Lower Reservoir Restoration Project
ZEALANDIA includes some incredible waterways as well forest ecosystems. We are excited to be embarking on a long-awaited effort to begin restoring the health of Roto Kawau, our lower reservoir. Our first major step will be removing introduced perch from the reservoir and wetland areas. Through no fault of their own the perch have become over-abundant, which means the ecosystem is out of balance. Removing them will create a small, safe corner of the world for our incredible native freshwater wildlife.
As we carry out this important restoration work, there will be the occasional day we need to close the sanctuary. We will let you know as far in advance as possible when that occurs. Further, the boat and pontoon will be unavailable, the takahē will move to the upper eastern side of the sanctuary and you will notice changes to the lake, wetlands and streams as they are slowly, but temporarily, lowered.
This project is similar to the work done in 2011 when trout were removed from the upper reservoir. This work provided us with the opportunity to begin introducing threatened species such as kākahi/ freshwater mussels, to ZEALANDIA! It is worth heading up to the upper dam to see an example of a healthy freshwater environment and how beneficial this project will be once completed.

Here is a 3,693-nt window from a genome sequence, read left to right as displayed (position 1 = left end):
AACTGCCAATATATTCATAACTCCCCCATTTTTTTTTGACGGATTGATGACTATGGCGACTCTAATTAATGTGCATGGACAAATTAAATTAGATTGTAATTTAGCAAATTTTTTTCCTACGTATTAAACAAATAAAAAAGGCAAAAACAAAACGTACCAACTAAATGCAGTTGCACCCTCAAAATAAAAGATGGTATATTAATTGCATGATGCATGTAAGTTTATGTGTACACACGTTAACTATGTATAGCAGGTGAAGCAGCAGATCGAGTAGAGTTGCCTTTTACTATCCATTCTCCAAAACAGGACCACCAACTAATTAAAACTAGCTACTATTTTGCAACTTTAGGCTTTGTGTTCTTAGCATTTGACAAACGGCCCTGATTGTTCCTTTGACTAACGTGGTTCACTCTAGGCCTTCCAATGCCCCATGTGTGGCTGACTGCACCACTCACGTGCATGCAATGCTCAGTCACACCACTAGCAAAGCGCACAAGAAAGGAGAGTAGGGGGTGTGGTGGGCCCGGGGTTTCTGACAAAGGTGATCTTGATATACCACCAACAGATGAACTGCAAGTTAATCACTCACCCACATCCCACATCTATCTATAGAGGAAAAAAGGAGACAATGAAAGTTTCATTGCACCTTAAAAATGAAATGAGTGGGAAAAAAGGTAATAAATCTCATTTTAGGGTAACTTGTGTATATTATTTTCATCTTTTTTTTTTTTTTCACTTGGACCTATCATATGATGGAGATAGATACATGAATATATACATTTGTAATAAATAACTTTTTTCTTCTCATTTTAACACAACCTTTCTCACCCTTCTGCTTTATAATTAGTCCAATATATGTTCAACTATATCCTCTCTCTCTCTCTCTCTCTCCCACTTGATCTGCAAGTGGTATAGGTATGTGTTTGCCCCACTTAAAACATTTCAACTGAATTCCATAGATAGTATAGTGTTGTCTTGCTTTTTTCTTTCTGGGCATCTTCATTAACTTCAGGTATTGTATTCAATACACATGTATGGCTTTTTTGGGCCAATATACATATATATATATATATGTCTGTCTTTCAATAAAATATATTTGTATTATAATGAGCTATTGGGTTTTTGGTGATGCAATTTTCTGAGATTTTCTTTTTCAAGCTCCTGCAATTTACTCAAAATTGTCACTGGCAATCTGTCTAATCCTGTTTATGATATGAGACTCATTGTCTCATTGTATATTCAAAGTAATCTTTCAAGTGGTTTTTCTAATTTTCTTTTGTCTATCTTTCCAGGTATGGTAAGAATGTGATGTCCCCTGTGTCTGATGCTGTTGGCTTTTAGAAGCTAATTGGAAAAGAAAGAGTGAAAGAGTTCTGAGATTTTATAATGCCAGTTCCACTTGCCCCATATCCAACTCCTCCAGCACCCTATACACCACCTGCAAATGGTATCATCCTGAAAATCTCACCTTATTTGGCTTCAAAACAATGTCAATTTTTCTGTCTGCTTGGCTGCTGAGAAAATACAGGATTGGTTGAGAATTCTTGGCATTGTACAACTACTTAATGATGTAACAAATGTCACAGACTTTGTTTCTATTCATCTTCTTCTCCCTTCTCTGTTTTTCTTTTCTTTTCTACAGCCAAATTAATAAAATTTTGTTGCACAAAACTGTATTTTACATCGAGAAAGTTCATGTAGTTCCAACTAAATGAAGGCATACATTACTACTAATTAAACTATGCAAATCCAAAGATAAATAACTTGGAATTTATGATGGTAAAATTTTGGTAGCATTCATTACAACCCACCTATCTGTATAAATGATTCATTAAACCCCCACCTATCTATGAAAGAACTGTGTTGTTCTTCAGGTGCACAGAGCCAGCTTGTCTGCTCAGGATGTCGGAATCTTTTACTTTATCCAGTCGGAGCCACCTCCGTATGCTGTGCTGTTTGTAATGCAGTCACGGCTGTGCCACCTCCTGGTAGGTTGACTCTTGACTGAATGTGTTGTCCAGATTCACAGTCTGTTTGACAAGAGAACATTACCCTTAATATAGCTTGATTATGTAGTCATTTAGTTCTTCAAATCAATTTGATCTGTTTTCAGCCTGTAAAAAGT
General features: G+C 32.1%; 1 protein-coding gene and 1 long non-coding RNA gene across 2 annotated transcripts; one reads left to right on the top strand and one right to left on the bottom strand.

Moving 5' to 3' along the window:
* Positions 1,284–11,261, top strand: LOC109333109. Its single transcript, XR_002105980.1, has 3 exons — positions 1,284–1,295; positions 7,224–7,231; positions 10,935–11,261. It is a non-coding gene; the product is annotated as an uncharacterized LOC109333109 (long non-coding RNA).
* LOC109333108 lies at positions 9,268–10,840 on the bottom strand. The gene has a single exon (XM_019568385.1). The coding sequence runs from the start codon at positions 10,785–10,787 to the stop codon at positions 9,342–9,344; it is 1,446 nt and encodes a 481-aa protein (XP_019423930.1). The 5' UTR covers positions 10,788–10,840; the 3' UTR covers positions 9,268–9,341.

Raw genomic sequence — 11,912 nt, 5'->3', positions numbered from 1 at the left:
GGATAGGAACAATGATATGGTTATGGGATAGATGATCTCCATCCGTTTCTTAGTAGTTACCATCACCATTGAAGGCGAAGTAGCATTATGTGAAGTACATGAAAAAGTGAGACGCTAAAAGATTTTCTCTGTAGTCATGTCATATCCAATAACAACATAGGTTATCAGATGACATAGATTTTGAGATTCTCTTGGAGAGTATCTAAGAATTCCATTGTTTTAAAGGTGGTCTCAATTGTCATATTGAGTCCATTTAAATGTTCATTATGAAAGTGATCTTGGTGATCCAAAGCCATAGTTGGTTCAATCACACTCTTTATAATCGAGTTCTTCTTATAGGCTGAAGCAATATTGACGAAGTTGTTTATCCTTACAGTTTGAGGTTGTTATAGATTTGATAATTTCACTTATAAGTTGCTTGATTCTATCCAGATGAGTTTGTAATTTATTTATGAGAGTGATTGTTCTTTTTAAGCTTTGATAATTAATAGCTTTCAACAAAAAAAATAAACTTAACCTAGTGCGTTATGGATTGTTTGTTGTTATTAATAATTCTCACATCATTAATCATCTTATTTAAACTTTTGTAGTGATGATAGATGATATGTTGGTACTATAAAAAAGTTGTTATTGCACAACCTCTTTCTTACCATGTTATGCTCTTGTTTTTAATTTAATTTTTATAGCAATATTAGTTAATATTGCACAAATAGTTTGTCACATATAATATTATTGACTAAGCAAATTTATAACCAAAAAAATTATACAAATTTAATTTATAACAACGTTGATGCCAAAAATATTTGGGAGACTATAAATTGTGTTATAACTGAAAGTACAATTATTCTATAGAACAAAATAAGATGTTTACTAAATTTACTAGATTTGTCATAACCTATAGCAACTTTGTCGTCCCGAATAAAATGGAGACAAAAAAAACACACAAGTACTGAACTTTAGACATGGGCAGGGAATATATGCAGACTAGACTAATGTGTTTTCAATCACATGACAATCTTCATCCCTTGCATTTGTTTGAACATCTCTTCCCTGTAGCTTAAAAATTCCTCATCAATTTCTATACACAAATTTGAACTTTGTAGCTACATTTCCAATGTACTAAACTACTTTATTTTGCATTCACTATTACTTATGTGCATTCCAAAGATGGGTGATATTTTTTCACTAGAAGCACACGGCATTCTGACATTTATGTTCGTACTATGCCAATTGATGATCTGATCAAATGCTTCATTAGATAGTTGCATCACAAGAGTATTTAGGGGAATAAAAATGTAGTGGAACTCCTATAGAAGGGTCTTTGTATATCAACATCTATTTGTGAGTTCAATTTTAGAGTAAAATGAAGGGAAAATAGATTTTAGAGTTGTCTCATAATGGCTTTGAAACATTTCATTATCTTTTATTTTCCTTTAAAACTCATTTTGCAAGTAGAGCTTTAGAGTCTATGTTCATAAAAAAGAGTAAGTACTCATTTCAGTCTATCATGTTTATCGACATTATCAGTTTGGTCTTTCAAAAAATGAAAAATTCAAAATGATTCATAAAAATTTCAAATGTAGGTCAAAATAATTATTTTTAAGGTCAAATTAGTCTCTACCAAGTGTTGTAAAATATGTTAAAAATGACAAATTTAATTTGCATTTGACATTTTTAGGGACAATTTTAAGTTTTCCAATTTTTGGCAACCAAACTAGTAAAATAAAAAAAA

Check out this video of Dr Danielle Shanahan explaining this project and some of the changes you can expect to see.
UPDATE: Friday 19 March
We are now well underway on the journey to restore Roto Kawau. You’ll notice a few changes in the sanctuary. Over the next few days, the Te Māhanga Stream and wetland will remain rather dry. You will see standard Department of Conservation safety signs up indicating the use of rotenone, and warning people not to touch the water—these will be in place for one month. We have also put out restricted access tape in places where people could approach the water.
We want to assure you that you are safe when you visit, as the way we have used rotenone poses no risk to people or birds. Please respect the signs however, and do not touch the water.
Rotenone is the powdered root of a plant, Derris elliptica - the same plant that’s used to make Derris Dust, an organic compound that many New Zealanders use in their vegetable gardens. People and the manu/birds will not be affected by the rotenone. Their digestive systems, like ours, contain aggressive enzymes that break down rotenone’s components before it has any effect. The lethal dose for a bird is 100 times stronger than the concentration we will be using.